Conflicting goals make room for performance failures

by Ron Ragain, Ph.D.

Most people do not set out to fail.  On the contrary, most of us regularly attempt to succeed; but at times we do fail none-the-less.  The role of a supervisor is to get results through the efforts of other people, so an important question for supervisors is, “Why does a specific performance failure occur?”  There are a lot of reasons - knowledge, skill, motivation, etc. - and key among them is something called “goal conflict”.  

We live in a complex work-world with multiple competing demands.  We must be safe, fast, cheap and valuable all at the same time.  It is humanly impossible to make all of these goals #1 at the same time, so we make cost-benefit tradeoffs and “choose” which objective is the most important at the time given the pressures of the environment/culture that we are in.  I may choose to “hurry” because of time pressure, but in so doing sacrifice safety and quality.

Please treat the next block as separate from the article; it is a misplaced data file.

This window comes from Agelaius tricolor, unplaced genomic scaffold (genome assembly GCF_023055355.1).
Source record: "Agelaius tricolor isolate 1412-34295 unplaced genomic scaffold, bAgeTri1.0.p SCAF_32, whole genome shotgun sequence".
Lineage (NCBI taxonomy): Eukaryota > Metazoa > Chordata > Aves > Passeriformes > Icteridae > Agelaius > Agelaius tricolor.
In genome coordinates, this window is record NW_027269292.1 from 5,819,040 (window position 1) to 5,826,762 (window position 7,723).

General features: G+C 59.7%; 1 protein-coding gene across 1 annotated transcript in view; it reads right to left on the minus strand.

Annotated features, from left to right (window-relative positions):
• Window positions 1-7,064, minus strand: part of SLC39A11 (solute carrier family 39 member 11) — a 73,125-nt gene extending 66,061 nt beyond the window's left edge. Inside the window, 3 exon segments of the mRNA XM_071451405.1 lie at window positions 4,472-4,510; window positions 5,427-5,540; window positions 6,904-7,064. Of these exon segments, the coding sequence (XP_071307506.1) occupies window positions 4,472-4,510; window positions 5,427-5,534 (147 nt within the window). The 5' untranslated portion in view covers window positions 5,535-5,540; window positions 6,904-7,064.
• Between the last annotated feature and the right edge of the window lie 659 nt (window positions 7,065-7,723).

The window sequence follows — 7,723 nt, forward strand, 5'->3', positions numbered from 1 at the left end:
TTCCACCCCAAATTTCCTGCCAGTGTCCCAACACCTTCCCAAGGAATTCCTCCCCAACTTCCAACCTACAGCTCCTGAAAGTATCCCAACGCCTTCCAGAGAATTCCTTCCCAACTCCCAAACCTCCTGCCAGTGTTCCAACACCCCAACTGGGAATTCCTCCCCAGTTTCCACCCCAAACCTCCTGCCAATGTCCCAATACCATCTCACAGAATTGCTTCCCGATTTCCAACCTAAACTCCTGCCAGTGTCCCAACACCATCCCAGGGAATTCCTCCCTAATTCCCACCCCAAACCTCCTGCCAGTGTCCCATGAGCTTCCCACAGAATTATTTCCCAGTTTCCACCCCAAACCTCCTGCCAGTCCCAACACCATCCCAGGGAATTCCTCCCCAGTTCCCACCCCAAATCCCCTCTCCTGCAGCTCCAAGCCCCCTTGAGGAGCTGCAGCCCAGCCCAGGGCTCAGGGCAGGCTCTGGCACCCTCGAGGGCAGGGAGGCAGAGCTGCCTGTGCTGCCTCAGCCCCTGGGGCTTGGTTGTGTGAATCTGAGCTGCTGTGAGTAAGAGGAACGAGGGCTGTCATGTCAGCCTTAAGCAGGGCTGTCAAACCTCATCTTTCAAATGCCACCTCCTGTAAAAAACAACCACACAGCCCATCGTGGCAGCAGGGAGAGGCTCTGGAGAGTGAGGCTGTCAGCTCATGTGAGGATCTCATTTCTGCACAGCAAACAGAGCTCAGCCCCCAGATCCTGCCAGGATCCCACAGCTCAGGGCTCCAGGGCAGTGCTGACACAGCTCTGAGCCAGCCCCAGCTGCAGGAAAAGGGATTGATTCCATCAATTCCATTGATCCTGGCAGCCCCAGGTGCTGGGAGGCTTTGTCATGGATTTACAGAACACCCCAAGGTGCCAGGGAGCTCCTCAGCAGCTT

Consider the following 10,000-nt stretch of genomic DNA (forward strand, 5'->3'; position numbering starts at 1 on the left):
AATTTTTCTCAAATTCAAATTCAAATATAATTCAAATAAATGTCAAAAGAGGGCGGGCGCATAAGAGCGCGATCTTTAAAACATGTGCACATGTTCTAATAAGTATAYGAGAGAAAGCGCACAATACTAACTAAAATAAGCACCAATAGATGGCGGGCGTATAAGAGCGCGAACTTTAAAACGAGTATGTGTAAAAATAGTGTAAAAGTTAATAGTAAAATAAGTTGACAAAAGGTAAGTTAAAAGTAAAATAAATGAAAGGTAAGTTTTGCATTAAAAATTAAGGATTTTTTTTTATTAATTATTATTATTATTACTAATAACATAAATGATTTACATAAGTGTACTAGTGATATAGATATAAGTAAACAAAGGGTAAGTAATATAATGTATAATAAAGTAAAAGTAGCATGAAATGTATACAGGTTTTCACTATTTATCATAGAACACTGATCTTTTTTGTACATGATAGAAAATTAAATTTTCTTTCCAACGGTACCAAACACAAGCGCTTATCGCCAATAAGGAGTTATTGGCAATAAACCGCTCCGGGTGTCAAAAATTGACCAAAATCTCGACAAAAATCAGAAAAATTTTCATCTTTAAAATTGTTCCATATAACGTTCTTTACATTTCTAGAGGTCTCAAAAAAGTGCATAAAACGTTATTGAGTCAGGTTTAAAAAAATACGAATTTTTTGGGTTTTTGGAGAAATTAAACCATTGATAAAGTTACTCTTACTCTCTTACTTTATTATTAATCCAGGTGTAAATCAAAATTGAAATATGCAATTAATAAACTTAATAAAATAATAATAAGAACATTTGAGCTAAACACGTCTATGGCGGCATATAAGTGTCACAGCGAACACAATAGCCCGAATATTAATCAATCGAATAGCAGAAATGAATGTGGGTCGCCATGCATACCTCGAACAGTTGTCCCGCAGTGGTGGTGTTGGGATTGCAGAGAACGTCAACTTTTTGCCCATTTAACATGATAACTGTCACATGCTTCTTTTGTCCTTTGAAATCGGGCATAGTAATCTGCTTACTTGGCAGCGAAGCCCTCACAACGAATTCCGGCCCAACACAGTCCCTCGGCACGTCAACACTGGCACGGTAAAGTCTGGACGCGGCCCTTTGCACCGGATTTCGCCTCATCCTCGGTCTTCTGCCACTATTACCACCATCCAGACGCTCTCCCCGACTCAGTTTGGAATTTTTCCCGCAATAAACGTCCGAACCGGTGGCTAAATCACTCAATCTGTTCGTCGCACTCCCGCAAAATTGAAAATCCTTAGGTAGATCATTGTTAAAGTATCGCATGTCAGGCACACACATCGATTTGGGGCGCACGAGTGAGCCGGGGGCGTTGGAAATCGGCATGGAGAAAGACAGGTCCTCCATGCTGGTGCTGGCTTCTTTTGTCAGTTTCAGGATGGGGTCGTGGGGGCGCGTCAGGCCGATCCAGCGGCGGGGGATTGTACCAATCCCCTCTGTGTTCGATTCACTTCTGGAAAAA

As a supervisor I need to understand the drivers behind employees’ performance failure before I can adequately help them become successful.  What “tradeoffs” did the employee make that produced the failure?  Did his desire to “please” the supervisor outweigh his calculation of his own skill-level?  Did her perceived pressure to produce outweigh the thought to evaluate hazards associated with the task and take precautionary action?  
Unless we as supervisors take the time to evaluate the conflicting goals that drive employees’ performance, we will be less effective in reducing the opportunity for failure.